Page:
As The Temperature Rises So Does the Risk for Injury/Illness, Part 2

Whether you are enjoying a sunny day outside, or are trekking to work on a hot day via city subway, heat-related illness’ can strike at any time and can be deadly. The most dangerous type of heat-related illness is heatstroke.

Other common heal-related illnesses include heat exhaustion and heat cramps.

Symptoms of heat exhaustion range but are often flu-like (severe thirst, headache, fatigue, nausea/vomiting and diarrhea) in addition to “profuse sweating, clammy or pale skin, dizziness, rapid pulse and normal or slightly elevated body temperature.”-NSC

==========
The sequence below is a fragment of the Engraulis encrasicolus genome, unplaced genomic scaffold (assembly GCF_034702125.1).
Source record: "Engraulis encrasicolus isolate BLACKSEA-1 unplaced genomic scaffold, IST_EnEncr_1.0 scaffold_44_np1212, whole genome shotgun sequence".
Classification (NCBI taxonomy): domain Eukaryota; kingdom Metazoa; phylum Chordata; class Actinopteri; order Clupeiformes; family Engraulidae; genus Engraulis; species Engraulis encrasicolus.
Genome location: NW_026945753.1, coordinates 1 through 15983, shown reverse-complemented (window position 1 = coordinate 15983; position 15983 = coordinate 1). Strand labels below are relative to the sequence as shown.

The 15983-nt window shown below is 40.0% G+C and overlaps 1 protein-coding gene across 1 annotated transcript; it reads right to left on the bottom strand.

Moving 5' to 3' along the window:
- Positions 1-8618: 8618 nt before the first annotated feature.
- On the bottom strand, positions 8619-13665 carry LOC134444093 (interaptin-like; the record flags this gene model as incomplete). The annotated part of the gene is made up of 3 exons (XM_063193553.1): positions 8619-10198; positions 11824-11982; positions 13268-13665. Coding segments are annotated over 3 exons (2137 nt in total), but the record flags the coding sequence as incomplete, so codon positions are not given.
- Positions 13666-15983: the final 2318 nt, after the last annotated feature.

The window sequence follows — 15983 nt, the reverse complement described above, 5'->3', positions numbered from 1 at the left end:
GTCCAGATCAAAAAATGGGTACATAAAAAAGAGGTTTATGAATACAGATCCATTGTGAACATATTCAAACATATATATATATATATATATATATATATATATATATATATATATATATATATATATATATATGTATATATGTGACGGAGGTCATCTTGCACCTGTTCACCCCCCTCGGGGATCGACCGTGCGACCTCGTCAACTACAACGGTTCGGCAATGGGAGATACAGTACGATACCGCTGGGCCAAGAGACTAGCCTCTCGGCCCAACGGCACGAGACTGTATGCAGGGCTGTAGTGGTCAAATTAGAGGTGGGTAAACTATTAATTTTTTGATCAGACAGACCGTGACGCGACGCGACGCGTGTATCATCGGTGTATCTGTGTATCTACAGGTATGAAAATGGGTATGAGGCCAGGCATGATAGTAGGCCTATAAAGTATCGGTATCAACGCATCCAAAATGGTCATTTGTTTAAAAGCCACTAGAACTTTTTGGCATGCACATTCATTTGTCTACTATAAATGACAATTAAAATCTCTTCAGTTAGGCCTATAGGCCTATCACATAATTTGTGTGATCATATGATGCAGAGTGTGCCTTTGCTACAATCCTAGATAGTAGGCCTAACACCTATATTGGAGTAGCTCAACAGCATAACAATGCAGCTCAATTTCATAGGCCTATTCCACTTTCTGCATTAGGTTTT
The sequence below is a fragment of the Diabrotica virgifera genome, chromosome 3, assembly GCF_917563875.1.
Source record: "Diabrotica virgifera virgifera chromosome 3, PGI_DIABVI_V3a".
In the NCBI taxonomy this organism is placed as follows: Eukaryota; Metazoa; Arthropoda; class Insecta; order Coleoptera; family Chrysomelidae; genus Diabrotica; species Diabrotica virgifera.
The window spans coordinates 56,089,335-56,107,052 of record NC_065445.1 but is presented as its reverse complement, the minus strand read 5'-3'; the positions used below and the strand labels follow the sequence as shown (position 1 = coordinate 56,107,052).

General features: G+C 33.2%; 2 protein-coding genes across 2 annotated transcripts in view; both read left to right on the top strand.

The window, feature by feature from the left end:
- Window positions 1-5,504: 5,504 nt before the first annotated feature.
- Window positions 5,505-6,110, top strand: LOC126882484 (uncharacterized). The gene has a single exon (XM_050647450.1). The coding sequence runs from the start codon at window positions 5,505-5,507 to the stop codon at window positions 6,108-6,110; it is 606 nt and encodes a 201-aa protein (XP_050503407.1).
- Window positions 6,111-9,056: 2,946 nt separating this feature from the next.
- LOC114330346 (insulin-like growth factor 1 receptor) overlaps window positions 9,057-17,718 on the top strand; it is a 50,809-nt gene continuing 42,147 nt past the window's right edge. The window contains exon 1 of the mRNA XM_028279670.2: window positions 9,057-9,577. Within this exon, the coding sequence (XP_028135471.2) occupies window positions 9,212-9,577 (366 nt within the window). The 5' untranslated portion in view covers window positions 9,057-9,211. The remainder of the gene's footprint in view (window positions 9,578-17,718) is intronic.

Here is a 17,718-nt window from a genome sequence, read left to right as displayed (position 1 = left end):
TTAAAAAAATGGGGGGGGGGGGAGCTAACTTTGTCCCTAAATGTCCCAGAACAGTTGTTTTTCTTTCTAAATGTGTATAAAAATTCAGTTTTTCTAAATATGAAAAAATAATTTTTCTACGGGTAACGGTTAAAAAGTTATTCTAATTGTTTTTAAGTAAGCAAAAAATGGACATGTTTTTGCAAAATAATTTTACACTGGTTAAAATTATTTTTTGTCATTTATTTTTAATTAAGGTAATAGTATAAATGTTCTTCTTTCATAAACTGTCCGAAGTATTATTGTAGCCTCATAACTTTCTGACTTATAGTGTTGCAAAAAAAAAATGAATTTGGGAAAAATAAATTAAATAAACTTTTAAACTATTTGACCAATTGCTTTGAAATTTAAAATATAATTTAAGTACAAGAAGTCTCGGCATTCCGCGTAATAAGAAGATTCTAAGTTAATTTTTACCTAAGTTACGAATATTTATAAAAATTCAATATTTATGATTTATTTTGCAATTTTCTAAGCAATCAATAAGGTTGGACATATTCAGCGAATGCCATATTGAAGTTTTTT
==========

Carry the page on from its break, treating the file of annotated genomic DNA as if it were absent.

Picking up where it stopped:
Heat cramp symptoms include cramps or spasms, usually in the legs or abdominal muscles. If you are an athlete or worker who experiences these symptoms take a few hours to rest before returning to work.

If you notice someone experiencing heat exhaustion or heat cramps get him/her to a shaded area and provide them with a cold nonalcoholic beverage. If symptoms don’t improve seek medical attention.

To avoid heat-related illnesses the CDC suggests the following:

  • Drink more liquid than you think you need and avoid alcohol
  • Wear loose, lightweight clothing and a hat
  • Replace salt lost from sweating by drinking fruit juice or sports drinks
  • Avoid spending time outdoors during the hottest part of the day, from 11 a.m. to 3 p.m.
  • Wear sunscreen; sunburn affects the body’s ability to cool itself
  • Pace yourself when you run or otherwise exert your body